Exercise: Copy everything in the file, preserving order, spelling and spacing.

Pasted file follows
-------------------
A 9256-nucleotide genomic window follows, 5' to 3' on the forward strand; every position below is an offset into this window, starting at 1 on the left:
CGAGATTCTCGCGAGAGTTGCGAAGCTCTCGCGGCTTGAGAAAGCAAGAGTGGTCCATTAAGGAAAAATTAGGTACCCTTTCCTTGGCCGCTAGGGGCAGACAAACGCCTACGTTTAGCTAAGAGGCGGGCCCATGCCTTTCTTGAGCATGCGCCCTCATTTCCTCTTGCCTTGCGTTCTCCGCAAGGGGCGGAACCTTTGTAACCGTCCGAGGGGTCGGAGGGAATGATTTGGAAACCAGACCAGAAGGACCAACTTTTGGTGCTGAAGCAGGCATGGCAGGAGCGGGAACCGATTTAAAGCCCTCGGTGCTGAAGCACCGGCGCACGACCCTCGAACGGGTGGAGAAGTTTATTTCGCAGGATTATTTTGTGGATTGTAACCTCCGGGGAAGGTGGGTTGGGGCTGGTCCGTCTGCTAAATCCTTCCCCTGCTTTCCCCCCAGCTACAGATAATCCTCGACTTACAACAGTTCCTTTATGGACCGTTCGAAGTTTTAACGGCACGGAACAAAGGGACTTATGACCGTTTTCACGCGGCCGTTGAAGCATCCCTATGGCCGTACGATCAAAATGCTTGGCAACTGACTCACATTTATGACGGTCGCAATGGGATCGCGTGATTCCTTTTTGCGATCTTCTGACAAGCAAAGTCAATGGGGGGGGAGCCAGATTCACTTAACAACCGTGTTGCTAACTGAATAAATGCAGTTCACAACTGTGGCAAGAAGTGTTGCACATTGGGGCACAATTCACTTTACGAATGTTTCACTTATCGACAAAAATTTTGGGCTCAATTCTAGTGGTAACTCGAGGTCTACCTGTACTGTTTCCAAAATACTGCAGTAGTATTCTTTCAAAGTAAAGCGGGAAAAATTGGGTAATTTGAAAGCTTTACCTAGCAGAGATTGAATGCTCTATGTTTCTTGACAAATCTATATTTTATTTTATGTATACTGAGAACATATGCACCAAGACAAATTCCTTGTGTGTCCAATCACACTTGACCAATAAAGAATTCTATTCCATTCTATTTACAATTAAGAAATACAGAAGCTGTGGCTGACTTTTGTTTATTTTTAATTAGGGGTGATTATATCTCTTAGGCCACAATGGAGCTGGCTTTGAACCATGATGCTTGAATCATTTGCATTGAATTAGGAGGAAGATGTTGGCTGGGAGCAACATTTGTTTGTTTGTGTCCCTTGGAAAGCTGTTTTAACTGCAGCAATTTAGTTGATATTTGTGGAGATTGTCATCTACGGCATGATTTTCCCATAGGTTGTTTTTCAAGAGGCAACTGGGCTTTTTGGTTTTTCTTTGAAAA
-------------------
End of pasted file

A 9256-nucleotide genomic window follows, 5' to 3' on the forward strand; every position below is an offset into this window, starting at 1 on the left:
CGAGATTCTCGCGAGAGTTGCGAAGCTCTCGCGGCTTGAGAAAGCAAGAGTGGTCCATTAAGGAAAAATTAGGTACCCTTTCCTTGGCCGCTAGGGGCAGACAAACGCCTACGTTTAGCTAAGAGGCGGGCCCATGCCTTTCTTGAGCATGCGCCCTCATTTCCTCTTGCCTTGCGTTCTCCGCAAGGGGCGGAACCTTTGTAACCGTCCGAGGGGTCGGAGGGAATGATTTGGAAACCAGACCAGAAGGACCAACTTTTGGTGCTGAAGCAGGCATGGCAGGAGCGGGAACCGATTTAAAGCCCTCGGTGCTGAAGCACCGGCGCACGACCCTCGAACGGGTGGAGAAGTTTATTTCGCAGGATTATTTTGTGGATTGTAACCTCCGGGGAAGGTGGGTTGGGGCTGGTCCGTCTGCTAAATCCTTCCCCTGCTTTCCCCCCAGCTACAGATAATCCTCGACTTACAACAGTTCCTTTATGGACCGTTCGAAGTTTTAACGGCACGGAACAAAGGGACTTATGACCGTTTTCACGCGGCCGTTGAAGCATCCCTATGGCCGTACGATCAAAATGCTTGGCAACTGACTCACATTTATGACGGTCGCAATGGGATCGCGTGATTCCTTTTTGCGATCTTCTGACAAGCAAAGTCAATGGGGGGGGAGCCAGATTCACTTAACAACCGTGTTGCTAACTGAATAAATGCAGTTCACAACTGTGGCAAGAAGTGTTGCACATTGGGGCACAATTCACTTTACGAATGTTTCACTTATCGACAAAAATTTTGGGCTCAATTCTAGTGGTAACTCGAGGTCTACCTGTACTGTTTCCAAAATACTGCAGTAGTATTCTTTCAAAGTAAAGCGGGAAAAATTGGGTAATTTGAAAGCTTTACCTAGCAGAGATTGAATGCTCTATGTTTCTTGACAAATCTATATTTTATTTTATGTATACTGAGAACATATGCACCAAGACAAATTCCTTGTGTGTCCAATCACACTTGACCAATAAAGAATTCTATTCCATTCTATTTACAATTAAGAAATACAGAAGCTGTGGCTGACTTTTGTTTATTTTTAATTAGGGGTGATTATATCTCTTAGGCCACAATGGAGCTGGCTTTGAACCATGATGCTTGAATCATTTGCATTGAATTAGGAGGAAGATGTTGGCTGGGAGCAACATTTGTTTGTTTGTGTCCCTTGGAAAGCTGTTTTAACTGCAGCAATTTAGTTGATATTTGTGGAGATTGTCATCTACGGCATGATTTTCCCATAGGTTGTTTTTCAAGAGGCAACTGGGCTTTTTGGTTTTTCTTTGAAAA